Thursday, 10 October 2013


I was very sad to hear the news of Dot Lumley's death this week after a brave battle with cancer.

Dot Lumley. Picture courtesy of and (c) Ellen Datlow.
Dot and I have a history going back to 1993 when I wrote a novel in my spare time and began to send it out to various agents and publishers. The novel was called The Brunette Murders and was my first, not very good, attempt at writing a vampire story.

I knew nothing then of the world I would later become very a part of, but Dot looked at that manuscript and was the only person out of many letters and submissions that I sent out to actually have the decency to reply. I knew then she was a very special person.

The letter that came told me I had 'a lively writing style which was very readable and very saleable ... it was just the content that didn't appeal'. Dot wasn't interested in vampire fiction you see, and she never really changed her mind about that over the various times we conversed.

I never forgot her and periodically sent things her way. She always replied and was kind and encouraging.

In 2010 I met Dot in person for the first time. I knew instantly that I liked her. As others have said she always had a smile and a kind word for everyone. A rare quality indeed. And I shared with her that experience I'd had and how her brief reply had encouraged me so much. By then of course I had three novels published through The House of Murky Depths, and I was launching the third one Demon Dance at the event we were all attending. Dot took interest in me. She spent some time talking about how my career was going and what she might be interested in. I gave her copies of all of the books and some time later received a long and detailed letter from her in the post, telling me what she felt about them and giving really wonderful feedback.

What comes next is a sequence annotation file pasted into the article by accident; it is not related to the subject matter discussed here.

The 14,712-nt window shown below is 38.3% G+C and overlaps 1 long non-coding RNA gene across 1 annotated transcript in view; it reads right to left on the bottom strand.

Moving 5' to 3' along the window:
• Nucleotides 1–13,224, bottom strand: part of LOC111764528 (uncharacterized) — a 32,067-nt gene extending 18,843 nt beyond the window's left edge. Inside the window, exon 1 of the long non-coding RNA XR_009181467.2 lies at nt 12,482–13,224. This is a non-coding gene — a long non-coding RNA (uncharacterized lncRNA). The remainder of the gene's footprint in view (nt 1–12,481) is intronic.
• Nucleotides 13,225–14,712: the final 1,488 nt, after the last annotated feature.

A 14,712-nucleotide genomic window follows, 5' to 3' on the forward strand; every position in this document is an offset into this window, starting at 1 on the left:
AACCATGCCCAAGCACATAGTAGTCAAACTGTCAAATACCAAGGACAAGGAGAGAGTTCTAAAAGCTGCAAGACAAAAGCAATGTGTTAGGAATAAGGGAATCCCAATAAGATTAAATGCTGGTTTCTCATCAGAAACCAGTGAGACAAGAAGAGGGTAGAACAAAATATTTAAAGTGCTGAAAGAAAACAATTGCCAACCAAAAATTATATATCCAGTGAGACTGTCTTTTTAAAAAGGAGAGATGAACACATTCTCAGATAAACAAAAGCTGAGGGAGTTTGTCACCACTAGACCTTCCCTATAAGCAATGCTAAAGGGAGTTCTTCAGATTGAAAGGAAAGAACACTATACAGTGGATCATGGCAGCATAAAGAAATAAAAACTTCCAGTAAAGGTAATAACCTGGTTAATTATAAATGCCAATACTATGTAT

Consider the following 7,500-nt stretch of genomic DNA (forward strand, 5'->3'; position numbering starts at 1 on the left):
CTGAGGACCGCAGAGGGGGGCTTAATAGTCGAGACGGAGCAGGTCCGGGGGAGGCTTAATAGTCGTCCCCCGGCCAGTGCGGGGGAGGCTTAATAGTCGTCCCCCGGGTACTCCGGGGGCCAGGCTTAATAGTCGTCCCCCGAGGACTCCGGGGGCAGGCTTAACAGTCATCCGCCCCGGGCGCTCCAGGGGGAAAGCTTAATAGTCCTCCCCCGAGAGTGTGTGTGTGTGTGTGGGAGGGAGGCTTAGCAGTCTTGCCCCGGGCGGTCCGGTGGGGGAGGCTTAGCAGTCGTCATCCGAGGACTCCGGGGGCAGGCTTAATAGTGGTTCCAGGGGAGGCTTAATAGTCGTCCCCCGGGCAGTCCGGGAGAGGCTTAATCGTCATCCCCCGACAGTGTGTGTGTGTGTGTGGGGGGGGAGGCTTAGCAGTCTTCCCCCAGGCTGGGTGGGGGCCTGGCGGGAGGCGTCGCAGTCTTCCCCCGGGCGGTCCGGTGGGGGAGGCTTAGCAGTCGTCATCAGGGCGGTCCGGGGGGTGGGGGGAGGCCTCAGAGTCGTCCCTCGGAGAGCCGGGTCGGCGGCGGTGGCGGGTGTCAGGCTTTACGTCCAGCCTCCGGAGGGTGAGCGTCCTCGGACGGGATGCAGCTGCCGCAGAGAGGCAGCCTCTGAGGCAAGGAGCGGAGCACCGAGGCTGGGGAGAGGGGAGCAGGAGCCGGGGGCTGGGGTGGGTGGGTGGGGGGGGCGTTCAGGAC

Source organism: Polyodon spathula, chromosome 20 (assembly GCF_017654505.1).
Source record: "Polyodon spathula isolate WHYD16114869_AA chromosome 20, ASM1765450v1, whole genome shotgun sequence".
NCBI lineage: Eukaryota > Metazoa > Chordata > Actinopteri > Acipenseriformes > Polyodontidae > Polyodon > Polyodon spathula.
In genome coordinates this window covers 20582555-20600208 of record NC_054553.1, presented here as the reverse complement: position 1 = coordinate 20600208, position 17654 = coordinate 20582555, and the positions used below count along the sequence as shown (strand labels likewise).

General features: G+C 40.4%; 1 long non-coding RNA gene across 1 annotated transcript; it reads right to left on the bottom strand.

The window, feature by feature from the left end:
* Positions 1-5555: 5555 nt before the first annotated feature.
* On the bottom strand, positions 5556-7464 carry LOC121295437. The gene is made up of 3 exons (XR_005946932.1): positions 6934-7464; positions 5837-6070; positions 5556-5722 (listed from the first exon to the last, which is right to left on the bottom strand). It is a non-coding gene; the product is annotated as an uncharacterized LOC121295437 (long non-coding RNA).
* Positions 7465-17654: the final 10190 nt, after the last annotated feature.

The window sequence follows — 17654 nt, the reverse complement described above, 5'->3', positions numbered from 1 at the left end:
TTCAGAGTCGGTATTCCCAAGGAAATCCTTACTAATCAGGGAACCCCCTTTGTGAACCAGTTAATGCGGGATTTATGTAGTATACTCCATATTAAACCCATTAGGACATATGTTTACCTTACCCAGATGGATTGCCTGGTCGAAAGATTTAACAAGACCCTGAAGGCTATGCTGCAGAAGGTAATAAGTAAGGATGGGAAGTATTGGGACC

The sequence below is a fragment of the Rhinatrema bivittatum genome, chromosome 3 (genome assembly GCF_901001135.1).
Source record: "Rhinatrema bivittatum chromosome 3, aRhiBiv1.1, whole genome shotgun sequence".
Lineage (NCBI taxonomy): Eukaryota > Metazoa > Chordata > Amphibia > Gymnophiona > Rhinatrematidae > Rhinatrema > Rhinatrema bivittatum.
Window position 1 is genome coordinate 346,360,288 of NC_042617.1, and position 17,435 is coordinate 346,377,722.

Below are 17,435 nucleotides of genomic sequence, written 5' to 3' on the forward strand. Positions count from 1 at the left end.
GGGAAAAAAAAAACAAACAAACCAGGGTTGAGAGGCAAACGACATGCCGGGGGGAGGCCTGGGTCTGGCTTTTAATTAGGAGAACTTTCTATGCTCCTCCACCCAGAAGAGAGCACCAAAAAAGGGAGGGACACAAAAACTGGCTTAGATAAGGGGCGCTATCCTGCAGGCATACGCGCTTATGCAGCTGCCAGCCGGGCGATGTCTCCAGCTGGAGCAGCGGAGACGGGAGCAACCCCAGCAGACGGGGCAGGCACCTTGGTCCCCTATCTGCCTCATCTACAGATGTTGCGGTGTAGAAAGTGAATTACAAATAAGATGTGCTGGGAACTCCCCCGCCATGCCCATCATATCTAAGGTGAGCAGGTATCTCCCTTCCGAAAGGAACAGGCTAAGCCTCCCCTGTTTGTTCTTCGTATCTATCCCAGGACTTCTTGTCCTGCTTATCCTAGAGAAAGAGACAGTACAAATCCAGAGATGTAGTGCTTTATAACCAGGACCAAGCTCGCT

I was so impressed that she had taken the trouble to write to me that I contacted her and thanked her. Then, I got up the courage to try and send her something new. I sent her the opening of a new novel idea and a full synopsis which also outlined two other books. This book was called Jinx Town and it was a planned first book in an epic Portal Fantasy trilogy that I really believed in.

Dot was enthusiastic about the idea from the start. She sent me detailed emails giving feedback and advice, and because I responded to that advice positively, taking her comments and running with them, the first novel sprang into life and was completed. Dot received the finished manuscript and loved it. She chose then to represent me, and very quickly we had five publishers who were interested in the book.

Unfortunately, for reasons beyond both of our control, the book was not picked up. Even so, Dot stayed with me. She gave me advice and ploughed on trying her best to find a home for the book. She believed in it as much as I did you see.

About 18 months ago we parted ways professionally. I now wonder if this was because she knew she was ill. I will probably never know for sure, but we parted amicably and Dot told me then she believed I deserved success and someone to represent me that could 'devote the time and energy' needed. We always planned to get together again and Dot had said she really wanted to come and visit David and I in Wales. She would have always been welcome.

I will always remember her as a kind, caring devoted person. Who would give generously of her time and really enjoyed shaping new and aspiring talent.

RIP Dot. I'm proud that we worked together but I miss you and wish I'd had an opportunity to talk to you again before the end.

No comments: